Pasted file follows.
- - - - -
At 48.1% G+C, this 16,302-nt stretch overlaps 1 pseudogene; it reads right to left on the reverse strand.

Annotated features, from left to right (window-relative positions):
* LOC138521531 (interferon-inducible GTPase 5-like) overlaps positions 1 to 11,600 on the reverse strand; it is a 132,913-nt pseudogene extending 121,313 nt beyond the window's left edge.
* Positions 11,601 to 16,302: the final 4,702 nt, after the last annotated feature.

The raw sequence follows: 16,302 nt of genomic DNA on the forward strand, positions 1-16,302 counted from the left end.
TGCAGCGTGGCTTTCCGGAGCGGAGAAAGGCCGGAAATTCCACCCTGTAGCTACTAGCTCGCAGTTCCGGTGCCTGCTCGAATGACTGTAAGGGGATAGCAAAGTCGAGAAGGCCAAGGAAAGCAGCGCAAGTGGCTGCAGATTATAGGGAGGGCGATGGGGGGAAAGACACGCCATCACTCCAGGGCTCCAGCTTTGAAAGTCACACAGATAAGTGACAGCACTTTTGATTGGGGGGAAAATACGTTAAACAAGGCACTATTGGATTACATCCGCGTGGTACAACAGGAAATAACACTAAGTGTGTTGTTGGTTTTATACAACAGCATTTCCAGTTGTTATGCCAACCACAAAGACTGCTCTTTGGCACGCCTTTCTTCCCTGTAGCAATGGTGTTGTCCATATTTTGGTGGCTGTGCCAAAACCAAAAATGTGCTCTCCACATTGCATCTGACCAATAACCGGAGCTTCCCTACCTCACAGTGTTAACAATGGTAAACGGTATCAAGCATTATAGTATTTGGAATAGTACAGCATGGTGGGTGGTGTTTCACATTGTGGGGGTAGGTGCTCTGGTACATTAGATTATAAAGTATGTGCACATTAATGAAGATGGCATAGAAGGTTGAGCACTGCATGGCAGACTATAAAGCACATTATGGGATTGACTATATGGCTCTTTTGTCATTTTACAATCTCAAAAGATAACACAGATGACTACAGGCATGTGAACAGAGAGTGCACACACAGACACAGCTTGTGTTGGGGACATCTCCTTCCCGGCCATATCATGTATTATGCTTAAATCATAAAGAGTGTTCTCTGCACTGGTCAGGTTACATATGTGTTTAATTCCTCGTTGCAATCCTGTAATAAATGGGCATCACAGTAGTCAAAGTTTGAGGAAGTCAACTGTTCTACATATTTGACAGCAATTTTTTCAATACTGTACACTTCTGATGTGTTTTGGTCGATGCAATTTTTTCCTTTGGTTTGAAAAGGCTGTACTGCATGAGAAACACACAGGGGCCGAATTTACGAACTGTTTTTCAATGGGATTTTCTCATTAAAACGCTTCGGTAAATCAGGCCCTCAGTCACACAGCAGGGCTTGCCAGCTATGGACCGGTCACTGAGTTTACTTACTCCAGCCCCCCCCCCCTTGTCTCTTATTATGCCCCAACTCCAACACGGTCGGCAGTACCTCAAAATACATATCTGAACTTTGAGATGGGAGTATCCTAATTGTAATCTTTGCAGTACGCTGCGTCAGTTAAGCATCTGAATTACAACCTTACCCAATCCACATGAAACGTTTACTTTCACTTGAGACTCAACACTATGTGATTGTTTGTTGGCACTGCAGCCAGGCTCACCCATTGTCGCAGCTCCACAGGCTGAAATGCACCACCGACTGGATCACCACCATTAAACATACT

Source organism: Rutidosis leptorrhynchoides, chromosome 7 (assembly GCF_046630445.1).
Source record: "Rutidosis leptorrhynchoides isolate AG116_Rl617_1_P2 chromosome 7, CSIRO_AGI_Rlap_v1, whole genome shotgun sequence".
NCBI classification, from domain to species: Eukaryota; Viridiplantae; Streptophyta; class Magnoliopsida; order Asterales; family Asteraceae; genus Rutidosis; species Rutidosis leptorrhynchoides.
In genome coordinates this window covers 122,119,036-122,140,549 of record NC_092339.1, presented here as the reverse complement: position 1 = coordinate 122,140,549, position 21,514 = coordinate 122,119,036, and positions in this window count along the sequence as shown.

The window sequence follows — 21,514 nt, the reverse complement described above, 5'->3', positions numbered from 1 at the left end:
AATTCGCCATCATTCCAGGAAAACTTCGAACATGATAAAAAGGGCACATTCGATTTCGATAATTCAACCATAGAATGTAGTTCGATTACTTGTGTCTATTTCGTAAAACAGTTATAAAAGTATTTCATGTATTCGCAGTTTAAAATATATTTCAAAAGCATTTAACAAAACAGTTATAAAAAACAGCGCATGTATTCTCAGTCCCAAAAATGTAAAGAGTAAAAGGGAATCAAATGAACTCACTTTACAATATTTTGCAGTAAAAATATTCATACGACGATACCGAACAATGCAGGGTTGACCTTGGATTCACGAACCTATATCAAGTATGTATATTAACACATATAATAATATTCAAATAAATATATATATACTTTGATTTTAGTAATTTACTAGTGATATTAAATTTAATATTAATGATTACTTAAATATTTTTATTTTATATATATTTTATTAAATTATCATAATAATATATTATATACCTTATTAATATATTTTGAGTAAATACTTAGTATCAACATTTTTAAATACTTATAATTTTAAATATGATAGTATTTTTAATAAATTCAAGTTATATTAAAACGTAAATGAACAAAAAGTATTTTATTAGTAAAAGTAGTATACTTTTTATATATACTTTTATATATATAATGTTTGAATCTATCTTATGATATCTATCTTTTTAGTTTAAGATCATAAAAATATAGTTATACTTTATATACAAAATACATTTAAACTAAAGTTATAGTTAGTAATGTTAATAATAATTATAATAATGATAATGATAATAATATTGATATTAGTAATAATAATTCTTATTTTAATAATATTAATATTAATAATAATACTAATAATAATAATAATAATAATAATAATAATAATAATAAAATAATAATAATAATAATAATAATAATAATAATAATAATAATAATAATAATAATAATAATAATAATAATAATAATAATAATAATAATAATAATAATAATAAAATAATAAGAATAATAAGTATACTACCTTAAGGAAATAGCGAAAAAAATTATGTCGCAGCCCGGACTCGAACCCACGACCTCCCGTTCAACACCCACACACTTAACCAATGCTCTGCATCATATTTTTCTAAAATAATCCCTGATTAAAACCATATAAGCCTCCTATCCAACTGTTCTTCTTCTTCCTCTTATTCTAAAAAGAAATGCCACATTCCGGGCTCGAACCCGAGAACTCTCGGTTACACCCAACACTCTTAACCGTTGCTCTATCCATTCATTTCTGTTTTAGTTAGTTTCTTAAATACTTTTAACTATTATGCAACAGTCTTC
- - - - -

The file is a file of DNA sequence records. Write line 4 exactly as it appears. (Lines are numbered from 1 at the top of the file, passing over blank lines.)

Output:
* Positions 11,601 to 16,302: the final 4,702 nt, after the last annotated feature.